THE NUTSHELL: Good material, poorly executed.
THE REVIEW: Many will agree, and just as many will disagree with me when I say that Jay Sankey is out of his mind and stupid. Everyone has their personal feelings about different kinds of comedy, so I guess I’ll let you be the judge. Jay is the Jim Carrey of the magic world, with little sophistication to his humor and constant voice impressions. I really hate his presentation of things, but your presentation may be a little less grounded than mine is. Either way, you are paying for the tricks, and though I’m not going to adopt his style, I’m already making room in my routine for the stuff I’ve learned on that video.
You can’t deny the creativity that goes behind almost all of his tricks, and though you won’t use all of them, you’re going to find that a few really float your boat. I wouldn’t buy this set if you’ve been doing magic for less than three months, as it requires an intermediate knowledge of basic sleights. The cool part is that with most of his tricks, Sankey introduces a force or a sleight or an original move, that you can use even if you don’t like that particular trick. These videos require some gimmicks, such as a TT, flash paper, a stripper deck, and a double backer card, and most of the tricks take some setup beforehand. If you follow my suggestion that you wait 2 to 3 months before getting these videos, then you should already have all these gimmicks or they should be in your next order.
All of the tricks have a closeup appeal to them and none of them use any props out of the ordinary. He uses cards, matches, money, and not much else. The tricks I use the most are the multi-phased Strong Medicine (a borrowed and signed bill has a corner ripped off, the corner disappears and is found in an Aspirin bottle which has been in full view the whole time, and finally the bill restores visually; everything’s examinable), Sensations (a copper and silver key are removed from a box, both keys are put into the spectator’s hands, the spectator pulls one out and gives it to the magician – lets say the silver one – the magician and spectator close their fists over their keys and they switch; examinable and instant reset), X (a routine that I feel gives the Invisible Deck its best name), and Midnight Special, where you predict when a spectator was born. I think the first DVD has better material overall, but it’s a hard call.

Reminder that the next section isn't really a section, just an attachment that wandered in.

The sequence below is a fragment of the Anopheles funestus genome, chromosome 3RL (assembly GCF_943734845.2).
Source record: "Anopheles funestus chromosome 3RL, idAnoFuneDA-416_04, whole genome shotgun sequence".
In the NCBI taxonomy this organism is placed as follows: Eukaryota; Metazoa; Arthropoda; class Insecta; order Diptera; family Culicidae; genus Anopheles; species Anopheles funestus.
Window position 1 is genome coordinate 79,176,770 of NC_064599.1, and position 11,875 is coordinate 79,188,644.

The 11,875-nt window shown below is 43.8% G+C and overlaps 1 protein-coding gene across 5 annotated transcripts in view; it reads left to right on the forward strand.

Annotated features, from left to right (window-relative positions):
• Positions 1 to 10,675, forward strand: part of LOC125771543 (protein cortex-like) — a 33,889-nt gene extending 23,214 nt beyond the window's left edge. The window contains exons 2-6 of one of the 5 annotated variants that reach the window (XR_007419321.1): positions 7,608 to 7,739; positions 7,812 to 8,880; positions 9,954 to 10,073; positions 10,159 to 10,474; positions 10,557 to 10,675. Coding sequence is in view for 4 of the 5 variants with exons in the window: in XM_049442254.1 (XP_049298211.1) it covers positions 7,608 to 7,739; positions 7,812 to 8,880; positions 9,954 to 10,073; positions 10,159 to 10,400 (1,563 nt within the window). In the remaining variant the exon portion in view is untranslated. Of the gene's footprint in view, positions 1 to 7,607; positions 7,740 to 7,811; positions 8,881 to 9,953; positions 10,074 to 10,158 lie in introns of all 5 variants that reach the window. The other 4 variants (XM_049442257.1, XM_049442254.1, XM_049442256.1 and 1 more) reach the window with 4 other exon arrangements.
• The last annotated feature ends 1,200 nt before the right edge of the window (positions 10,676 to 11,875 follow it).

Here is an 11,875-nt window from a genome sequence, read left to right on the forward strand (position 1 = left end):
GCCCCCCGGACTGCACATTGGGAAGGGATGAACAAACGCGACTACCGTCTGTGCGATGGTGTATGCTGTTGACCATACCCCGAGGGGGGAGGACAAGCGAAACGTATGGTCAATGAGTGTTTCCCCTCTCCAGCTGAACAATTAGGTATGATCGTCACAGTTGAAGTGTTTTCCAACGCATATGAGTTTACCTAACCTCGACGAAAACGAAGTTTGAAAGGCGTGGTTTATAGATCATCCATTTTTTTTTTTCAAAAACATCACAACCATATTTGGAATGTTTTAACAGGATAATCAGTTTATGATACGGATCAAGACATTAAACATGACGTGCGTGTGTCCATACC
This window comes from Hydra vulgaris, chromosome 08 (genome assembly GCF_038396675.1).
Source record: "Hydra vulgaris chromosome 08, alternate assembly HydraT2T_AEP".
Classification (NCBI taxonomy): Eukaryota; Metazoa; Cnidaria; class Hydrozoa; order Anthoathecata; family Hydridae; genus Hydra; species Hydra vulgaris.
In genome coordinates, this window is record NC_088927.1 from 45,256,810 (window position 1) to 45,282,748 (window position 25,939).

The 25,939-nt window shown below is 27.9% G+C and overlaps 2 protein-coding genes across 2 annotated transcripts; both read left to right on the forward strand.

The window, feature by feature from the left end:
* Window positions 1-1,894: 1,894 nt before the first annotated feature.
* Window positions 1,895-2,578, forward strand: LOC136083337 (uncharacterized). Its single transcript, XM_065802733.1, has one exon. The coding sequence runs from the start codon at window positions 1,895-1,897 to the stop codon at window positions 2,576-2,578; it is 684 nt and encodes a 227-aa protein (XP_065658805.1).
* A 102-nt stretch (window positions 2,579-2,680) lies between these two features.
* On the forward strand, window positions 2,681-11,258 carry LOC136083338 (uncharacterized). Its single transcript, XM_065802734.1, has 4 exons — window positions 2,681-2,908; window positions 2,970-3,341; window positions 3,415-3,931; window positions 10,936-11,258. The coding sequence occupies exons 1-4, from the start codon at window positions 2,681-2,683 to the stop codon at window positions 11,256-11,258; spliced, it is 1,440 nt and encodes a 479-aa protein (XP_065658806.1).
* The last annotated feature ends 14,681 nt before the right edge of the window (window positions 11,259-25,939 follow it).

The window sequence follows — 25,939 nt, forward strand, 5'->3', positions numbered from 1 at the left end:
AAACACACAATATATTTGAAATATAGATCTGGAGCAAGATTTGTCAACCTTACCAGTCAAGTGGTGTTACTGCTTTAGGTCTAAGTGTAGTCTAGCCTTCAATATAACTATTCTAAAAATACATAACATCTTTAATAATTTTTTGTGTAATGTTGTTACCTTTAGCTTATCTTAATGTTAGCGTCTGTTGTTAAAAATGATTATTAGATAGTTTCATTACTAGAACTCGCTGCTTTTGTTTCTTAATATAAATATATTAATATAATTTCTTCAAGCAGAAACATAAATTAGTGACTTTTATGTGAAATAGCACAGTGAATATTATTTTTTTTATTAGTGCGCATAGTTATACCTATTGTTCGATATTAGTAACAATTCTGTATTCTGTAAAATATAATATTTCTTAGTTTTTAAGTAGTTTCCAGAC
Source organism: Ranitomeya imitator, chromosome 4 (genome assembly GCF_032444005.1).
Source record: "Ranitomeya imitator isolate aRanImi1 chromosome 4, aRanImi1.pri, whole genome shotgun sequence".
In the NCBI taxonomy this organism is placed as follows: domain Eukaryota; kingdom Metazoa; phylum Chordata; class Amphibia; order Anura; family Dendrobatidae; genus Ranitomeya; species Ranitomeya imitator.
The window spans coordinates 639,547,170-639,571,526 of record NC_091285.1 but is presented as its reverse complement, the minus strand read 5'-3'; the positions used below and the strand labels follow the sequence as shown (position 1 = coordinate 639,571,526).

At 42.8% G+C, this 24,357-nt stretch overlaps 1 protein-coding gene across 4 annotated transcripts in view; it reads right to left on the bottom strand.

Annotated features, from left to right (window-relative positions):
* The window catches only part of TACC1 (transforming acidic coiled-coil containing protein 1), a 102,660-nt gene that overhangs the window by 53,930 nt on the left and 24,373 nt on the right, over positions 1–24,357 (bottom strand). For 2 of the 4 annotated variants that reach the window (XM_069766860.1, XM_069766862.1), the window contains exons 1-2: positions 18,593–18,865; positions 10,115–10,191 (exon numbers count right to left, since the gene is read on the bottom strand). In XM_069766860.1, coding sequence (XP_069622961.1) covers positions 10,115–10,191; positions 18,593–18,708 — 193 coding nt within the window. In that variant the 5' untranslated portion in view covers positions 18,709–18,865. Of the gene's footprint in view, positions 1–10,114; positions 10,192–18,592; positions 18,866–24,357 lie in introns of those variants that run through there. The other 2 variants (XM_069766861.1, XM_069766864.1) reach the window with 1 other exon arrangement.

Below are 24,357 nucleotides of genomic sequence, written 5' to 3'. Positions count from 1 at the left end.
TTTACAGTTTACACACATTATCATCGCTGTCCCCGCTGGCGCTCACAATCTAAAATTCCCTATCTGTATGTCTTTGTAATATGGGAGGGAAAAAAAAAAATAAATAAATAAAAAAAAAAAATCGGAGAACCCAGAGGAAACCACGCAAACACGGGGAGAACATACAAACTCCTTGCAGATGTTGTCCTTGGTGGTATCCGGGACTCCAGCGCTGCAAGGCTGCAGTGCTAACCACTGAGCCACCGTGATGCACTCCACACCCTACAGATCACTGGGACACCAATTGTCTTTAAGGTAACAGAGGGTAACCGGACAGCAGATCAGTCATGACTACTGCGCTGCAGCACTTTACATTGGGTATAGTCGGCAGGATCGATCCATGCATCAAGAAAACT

One thing you might be concerned about after watching the demo video: Is this magic for the real world? It’s a misconception, the same one in fact, that I had before purchasing these videos. What you're probably referring to: The paper hand - its just in substitution for the spectator's hand. The card matchbook - totally a real world trick. The fire? - can be done in any bar or on the street. I thought, like you may be thinking now, that the tricks all use elaborate props and such. THEY DON'T. Its important to clear this up because the reviews do not and I had the same doubts.
The material is mindblowing, and stuff you won’t be able to get anywhere else. The video, like the effects, is high quality, but I’m not wild about how its shot. The “confession” you see in the video demo is where the entire thing is shot. The lighting is poor, Jay looks like he is dying of heat stroke at times, and there’s no real-life performances. That said, I guess its not designed to teach you presentation as much as it is to teach you the tricks. If you are after practical, visual magic – and who isn’t? – there’s no getting around buying this. Despite the many annoying qualities, and there are way too many, I have to recommend these DVD’s. I give it a 7.
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(Tomorrow's Review: Pyschokinesis -- a comparative review of the Pro PK Kit, PK Factor, and Bat)